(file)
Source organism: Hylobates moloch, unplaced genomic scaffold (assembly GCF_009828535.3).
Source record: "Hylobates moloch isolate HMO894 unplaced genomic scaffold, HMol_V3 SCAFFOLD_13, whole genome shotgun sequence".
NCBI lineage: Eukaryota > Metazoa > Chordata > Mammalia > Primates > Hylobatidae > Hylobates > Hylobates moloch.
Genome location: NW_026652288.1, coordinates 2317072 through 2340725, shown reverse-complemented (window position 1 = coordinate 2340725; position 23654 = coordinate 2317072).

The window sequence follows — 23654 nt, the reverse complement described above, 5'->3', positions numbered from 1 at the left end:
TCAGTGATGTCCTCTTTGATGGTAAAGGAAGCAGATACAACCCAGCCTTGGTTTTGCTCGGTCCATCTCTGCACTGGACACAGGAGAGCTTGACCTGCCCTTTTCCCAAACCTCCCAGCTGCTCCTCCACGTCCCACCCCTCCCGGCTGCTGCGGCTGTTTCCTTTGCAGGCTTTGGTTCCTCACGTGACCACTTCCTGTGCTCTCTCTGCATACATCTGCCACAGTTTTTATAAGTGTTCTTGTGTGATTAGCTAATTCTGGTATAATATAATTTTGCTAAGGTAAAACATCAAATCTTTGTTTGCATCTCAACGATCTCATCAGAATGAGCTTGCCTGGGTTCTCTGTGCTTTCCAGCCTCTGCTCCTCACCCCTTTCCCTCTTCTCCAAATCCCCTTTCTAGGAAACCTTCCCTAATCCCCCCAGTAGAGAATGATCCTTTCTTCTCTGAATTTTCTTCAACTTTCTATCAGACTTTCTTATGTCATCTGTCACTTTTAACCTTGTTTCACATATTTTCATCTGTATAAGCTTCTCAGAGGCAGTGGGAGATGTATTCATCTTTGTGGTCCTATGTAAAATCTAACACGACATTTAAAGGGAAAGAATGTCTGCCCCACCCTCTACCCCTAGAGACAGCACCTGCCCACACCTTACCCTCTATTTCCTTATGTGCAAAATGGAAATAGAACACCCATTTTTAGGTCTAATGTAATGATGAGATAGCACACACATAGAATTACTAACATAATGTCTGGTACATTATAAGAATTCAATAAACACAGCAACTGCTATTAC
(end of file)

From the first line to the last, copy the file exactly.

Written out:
Source organism: Hylobates moloch, unplaced genomic scaffold (assembly GCF_009828535.3).
Source record: "Hylobates moloch isolate HMO894 unplaced genomic scaffold, HMol_V3 SCAFFOLD_13, whole genome shotgun sequence".
NCBI lineage: Eukaryota > Metazoa > Chordata > Mammalia > Primates > Hylobatidae > Hylobates > Hylobates moloch.
Genome location: NW_026652288.1, coordinates 2317072 through 2340725, shown reverse-complemented (window position 1 = coordinate 2340725; position 23654 = coordinate 2317072).

The window sequence follows — 23654 nt, the reverse complement described above, 5'->3', positions numbered from 1 at the left end:
TCAGTGATGTCCTCTTTGATGGTAAAGGAAGCAGATACAACCCAGCCTTGGTTTTGCTCGGTCCATCTCTGCACTGGACACAGGAGAGCTTGACCTGCCCTTTTCCCAAACCTCCCAGCTGCTCCTCCACGTCCCACCCCTCCCGGCTGCTGCGGCTGTTTCCTTTGCAGGCTTTGGTTCCTCACGTGACCACTTCCTGTGCTCTCTCTGCATACATCTGCCACAGTTTTTATAAGTGTTCTTGTGTGATTAGCTAATTCTGGTATAATATAATTTTGCTAAGGTAAAACATCAAATCTTTGTTTGCATCTCAACGATCTCATCAGAATGAGCTTGCCTGGGTTCTCTGTGCTTTCCAGCCTCTGCTCCTCACCCCTTTCCCTCTTCTCCAAATCCCCTTTCTAGGAAACCTTCCCTAATCCCCCCAGTAGAGAATGATCCTTTCTTCTCTGAATTTTCTTCAACTTTCTATCAGACTTTCTTATGTCATCTGTCACTTTTAACCTTGTTTCACATATTTTCATCTGTATAAGCTTCTCAGAGGCAGTGGGAGATGTATTCATCTTTGTGGTCCTATGTAAAATCTAACACGACATTTAAAGGGAAAGAATGTCTGCCCCACCCTCTACCCCTAGAGACAGCACCTGCCCACACCTTACCCTCTATTTCCTTATGTGCAAAATGGAAATAGAACACCCATTTTTAGGTCTAATGTAATGATGAGATAGCACACACATAGAATTACTAACATAATGTCTGGTACATTATAAGAATTCAATAAACACAGCAACTGCTATTAC